What attributes should a curator have? Switch from art production to curation can be an asset for a curator? We discussed with the young director of Contemporary Art Museum in Lissone Alberto Zanchetta, who is also the Professor of Visual Art at LABA Libera Accademia di Belle Arti of Brescia.

Ilaria Carvani: I know you have a Fine Arts Academy degree and before developing a career in curating you wanted to be an artist, how this step happened?

Alberto Zanchetta: Gradually and, in some way, confidently. While attending classes in Bologna I started seeking out spaces where propose my works and those of friends, growing an interest in organizational process, both theoretic and practical. I relished the idea of doing art but I was even more fascinated by exhibiting “production mechanism”. In between the third and the fourth year of Academy, I had already quitted realizing artworks, and professors evaluated me by the exhibitions I was doing in the city.

I.C: Which are the mainstays of a curator coming from art production?

A.Z: Probably I reached a greater empathy with artworks, as well as with their author, but I also developed a skill that does not put me in neither competition nor uneasiness with artists. However, I am willing to fulfil their wishes and satisfy expectations, without detracting from the pleasure of an active participation in conceiving and realizing the projects. Being asked about the role of curator, Harald Szeeman said to be “proud to still have a vision and, even more rare, I often hammer in  nails”. I totally endorse this statement in both cases.

I.C: Abroad eclectic figures like curator artist and critic are quite sought after. In Italy there is often a prejudice against who ranges from production to curating, in your opinion why and what do you think about that?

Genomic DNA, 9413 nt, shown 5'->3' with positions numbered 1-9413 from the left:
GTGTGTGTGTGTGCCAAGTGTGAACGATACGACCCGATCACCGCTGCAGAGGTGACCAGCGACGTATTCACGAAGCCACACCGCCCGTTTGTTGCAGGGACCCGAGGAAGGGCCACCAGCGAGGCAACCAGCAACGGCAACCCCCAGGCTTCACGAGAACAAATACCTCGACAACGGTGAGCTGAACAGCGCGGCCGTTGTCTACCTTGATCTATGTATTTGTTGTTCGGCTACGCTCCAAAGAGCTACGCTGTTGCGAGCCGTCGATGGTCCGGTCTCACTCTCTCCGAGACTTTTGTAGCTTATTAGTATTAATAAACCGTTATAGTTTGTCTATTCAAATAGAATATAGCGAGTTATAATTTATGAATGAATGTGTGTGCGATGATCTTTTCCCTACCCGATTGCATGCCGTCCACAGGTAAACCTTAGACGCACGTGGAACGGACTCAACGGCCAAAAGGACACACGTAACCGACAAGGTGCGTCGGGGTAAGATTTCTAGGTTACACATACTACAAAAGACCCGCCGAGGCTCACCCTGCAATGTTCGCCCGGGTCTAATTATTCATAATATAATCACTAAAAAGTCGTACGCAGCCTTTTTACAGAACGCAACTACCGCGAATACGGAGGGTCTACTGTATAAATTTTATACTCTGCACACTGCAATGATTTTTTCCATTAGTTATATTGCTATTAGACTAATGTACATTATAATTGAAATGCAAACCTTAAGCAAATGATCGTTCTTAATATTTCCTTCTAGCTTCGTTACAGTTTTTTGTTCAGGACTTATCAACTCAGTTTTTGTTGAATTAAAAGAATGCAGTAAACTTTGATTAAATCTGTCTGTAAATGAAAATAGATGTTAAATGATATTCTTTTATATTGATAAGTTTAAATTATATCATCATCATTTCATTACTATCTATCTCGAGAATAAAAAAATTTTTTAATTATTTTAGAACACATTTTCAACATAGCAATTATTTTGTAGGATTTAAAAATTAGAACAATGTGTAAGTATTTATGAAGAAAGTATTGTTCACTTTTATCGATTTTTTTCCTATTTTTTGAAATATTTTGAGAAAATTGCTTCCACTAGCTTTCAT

A.Z: In Italy, we had “bad teachers” that prevented any open and supportive approach. The responsibility is not about the overlapping of roles, but at the will of abuse of them; there was a vice concerning the art operator’ ego. For my part, I am particularly interested in across-the-board approaches, and I hope that there may be more scope for action for artist-curators or curator-artists here too.

I.C: Within an art system in constant change, affected to a reduction of economic resources, how is being a curator today like and which are the differences between some years ago?

A.Z: A few years ago, some could curate only having impressive budgets but not many ideas or no particular sensitivity to instalment. Today instead, we are forced to address continuous challenges that prove our abilities and our psycho-physic stamina. Definitively today, a curator is easier to tell apart from a pretender… I know many “colleagues” that never participate in mounting, and it get me suspicious and bugs me quite a lot.

Alberto Zanchetta, photo credits Davide di Tria

Alberto Zanchetta, photo credits Davide di Tria

I.C: Let me ask you about museum director’s role, which are in your opinion the important characteristics in order to maintain a balance between business and artistic direction?

A.Z: Good administration of resources, not only the economic ones but human, too. A watchful eye in order to support an ongoing and well-structured programme, without having to face budget shortfalls that may cause deadlocks in cultural activity. We can do high-grade exhibitions avoiding waste. I think is a matter of consciousness as well as respect for the public, sponsors, taxpayers and administrations.